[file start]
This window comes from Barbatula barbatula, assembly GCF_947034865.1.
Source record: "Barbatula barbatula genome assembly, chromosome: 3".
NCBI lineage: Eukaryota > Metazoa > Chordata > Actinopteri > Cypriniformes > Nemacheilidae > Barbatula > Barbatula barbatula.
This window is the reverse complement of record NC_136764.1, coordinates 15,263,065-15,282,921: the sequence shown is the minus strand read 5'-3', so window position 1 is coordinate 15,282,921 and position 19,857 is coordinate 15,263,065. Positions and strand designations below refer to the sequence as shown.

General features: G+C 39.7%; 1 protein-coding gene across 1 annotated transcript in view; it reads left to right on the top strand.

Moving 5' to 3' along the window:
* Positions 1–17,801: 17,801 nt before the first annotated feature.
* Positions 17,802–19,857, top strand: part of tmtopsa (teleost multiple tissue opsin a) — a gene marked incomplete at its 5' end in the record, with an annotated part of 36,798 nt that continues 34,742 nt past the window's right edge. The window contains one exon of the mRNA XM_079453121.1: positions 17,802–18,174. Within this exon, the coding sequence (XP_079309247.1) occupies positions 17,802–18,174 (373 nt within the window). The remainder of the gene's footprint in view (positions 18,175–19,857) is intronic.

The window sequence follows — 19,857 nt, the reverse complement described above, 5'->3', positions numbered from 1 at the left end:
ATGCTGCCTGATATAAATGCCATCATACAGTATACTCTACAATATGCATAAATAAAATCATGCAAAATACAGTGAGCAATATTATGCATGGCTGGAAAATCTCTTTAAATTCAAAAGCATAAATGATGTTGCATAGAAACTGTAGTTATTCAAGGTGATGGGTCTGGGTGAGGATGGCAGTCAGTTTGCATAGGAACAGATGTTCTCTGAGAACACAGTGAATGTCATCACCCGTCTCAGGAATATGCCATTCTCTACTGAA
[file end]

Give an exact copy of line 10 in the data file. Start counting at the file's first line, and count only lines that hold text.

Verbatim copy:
ATGCTGCCTGATATAAATGCCATCATACAGTATACTCTACAATATGCATAAATAAAATCATGCAAAATACAGTGAGCAATATTATGCATGGCTGGAAAATCTCTTTAAATTCAAAAGCATAAATGATGTTGCATAGAAACTGTAGTTATTCAAGGTGATGGGTCTGGGTGAGGATGGCAGTCAGTTTGCATAGGAACAGATGTTCTCTGAGAACACAGTGAATGTCATCACCCGTCTCAGGAATATGCCATTCTCTACTGAA